Evil taxman shock rocks free press

Alas, alack. Is nothing sacred? Whatever journalists' self-image now (`honest, fearless'), from April they must assess themselves as poorer, sadder folk.

A horrible susurration, like a rumour of war, is going round the world of journalism. Heads are being shaken in features departments from Derry Street (the Mail, the Evening Standard) to Canary Wharf (The Independent, The Mirror, The Telegraph). Specialists in motoring, fashion, health, food, drink, music, travel and related leisure areas are looking into a blank future.

Can it be true? Are they really going to tax press trips, PR presents and free samples from now on? Is it really curtains for the freebie, the bunce and the jolly?

It started with a cloud no bigger than a man's hand, with a slight adjustment to the nation's tax returns. From this April, a new regime of self-assessment will demand that employees come clean as to the exact nature of the fringe benefits attaching to their jobs. Before, the Revenue would simply have asked the employer, who would declare, on a form called a P11D, what he knew of the employees' salary, expenses and agreed benefits. But if an employee were receiving additional perks from outside his place of work, it was never mentioned. The employer's ignorance kept the taxman at bay.

From now on, however, all will be different. Every employee will have to declare, on a P11D form, all the things he has received from companies other than his own, whether they be free holidays, buckshee computers, "on loan" waistcoats or "free gift" cases of Krug and Sevruga. If a company should be kind enough to send you a complete box-set of the Ring cycle, as an encouragement to praise their new ring-binders, they will be expected to indicate the likely value of the gift, to assist the Revenue in assessing your tax liability...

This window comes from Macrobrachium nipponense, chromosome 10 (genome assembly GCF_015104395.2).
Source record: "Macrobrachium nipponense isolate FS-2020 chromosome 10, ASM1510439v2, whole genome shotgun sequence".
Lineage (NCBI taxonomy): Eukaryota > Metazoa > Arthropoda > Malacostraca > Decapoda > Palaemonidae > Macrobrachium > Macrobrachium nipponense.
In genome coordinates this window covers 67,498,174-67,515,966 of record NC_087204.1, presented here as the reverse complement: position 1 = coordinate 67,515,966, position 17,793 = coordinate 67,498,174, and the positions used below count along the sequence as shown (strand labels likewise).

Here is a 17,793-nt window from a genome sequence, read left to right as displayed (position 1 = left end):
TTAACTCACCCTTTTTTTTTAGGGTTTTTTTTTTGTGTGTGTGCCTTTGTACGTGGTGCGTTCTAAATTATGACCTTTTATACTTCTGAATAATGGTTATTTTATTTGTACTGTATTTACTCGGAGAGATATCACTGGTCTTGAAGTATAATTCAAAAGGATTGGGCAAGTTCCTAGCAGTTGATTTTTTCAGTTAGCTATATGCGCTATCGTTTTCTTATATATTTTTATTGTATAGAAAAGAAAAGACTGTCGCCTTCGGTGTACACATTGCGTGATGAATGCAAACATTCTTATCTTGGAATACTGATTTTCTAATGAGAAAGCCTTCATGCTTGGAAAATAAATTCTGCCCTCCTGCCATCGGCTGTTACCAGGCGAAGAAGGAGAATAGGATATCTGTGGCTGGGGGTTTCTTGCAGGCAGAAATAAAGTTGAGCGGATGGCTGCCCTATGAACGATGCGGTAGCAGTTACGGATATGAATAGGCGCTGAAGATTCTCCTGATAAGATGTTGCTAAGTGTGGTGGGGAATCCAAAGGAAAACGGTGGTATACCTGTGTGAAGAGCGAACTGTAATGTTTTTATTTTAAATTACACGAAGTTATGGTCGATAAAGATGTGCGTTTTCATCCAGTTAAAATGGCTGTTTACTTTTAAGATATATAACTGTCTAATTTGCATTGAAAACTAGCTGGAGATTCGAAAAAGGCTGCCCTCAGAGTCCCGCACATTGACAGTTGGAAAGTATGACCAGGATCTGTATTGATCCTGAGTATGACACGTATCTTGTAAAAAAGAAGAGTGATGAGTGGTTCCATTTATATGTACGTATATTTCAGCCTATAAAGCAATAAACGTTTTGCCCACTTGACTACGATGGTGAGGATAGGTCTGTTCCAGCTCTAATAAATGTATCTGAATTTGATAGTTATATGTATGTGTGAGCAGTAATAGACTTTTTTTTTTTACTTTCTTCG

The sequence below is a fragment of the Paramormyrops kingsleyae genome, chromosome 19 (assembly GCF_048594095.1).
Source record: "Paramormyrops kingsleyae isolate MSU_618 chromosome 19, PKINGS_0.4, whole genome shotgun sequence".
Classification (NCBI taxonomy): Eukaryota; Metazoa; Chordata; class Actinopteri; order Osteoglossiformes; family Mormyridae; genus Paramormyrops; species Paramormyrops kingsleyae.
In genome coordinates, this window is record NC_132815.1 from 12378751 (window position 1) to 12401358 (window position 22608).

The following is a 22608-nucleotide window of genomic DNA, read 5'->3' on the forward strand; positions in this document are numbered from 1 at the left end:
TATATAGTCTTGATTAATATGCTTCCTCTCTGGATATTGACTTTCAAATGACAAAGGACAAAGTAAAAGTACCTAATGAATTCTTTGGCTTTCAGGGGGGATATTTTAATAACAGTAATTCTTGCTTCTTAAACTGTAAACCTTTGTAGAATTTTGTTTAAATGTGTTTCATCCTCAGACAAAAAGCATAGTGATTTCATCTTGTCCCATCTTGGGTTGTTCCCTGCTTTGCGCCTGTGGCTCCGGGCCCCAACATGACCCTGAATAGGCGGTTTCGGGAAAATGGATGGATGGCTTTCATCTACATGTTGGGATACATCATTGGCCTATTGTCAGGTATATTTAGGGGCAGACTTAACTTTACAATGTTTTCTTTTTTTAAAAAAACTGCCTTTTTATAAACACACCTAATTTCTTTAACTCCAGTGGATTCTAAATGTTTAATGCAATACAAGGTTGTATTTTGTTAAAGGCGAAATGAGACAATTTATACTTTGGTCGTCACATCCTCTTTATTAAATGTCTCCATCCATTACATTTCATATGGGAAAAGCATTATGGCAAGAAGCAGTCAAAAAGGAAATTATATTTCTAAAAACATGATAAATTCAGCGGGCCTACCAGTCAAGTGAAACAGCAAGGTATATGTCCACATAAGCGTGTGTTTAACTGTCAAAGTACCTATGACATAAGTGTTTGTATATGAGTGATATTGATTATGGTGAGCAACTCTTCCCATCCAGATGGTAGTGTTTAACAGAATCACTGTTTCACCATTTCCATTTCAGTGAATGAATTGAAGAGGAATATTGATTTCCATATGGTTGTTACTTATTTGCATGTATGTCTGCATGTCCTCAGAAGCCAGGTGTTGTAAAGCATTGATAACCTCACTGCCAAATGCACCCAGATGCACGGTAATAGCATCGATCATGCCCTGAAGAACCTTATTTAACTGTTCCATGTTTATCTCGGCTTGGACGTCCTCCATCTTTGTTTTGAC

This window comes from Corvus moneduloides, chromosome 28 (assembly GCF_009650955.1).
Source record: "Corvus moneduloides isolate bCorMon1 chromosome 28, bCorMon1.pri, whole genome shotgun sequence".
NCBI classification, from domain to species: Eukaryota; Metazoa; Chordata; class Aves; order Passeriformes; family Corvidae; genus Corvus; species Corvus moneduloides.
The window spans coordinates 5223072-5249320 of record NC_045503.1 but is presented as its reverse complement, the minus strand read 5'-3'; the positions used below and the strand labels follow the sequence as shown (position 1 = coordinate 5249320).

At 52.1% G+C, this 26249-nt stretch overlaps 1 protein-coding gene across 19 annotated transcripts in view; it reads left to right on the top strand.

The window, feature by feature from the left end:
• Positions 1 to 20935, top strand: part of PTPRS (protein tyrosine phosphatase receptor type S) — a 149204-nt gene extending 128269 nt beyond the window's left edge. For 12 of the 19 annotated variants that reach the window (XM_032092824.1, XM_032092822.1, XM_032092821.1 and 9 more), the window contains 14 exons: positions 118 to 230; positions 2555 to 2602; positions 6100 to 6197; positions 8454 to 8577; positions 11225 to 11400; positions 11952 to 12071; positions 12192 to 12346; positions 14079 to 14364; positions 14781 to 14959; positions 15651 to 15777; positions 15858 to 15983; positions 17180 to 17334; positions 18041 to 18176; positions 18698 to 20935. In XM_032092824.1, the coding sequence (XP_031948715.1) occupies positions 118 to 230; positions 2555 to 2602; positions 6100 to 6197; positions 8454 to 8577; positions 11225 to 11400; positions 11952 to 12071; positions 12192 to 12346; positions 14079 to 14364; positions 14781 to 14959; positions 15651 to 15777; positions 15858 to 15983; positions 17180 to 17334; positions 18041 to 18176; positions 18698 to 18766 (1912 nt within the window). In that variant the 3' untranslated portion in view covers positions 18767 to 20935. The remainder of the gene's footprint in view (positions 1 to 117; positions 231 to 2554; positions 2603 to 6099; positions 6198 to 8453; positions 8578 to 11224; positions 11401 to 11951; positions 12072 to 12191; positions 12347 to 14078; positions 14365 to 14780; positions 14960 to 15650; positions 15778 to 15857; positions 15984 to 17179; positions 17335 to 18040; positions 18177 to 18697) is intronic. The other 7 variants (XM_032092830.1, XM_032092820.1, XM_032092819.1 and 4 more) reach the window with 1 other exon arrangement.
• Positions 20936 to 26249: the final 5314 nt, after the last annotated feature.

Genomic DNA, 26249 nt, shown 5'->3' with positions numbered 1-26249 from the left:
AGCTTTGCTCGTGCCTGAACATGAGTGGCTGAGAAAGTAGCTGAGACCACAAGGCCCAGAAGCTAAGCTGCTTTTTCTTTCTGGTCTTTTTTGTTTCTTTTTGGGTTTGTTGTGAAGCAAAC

An attack on "freebies", as gifts and free holidays are known, will affect many professions, from medicine (pharmaceutical companies regularly offer doctors free trips to the Bahamas to hear a "lecture" on a new drug "breakthrough") to catering; but journalists, you may or may not be saddened to hear, will be especially affected. For ever since journalism took its first toddler steps from the reporting of news into the ethical maelstrom of consumer reviews and lifestyle opinions, the freebie has existed, somewhere between an innocent gift from a kindly disposed manufacturer and a barefaced bribe to a bent scribe.

Some free items are necessities, without which the newspaper's departments couldn't function - the music page needs the new records, the books page the new hardbacks, the fashion spread the latest frocks - but some go beyond the strictly utilitarian. No one knows which PR agency first decided to market their client's champagne by sending a party of journalists on a hard-hitting, fact-finding, expenses-paid trip of the Champagne region, but it struck a reverberating chord in the heart of every desk-bound hack.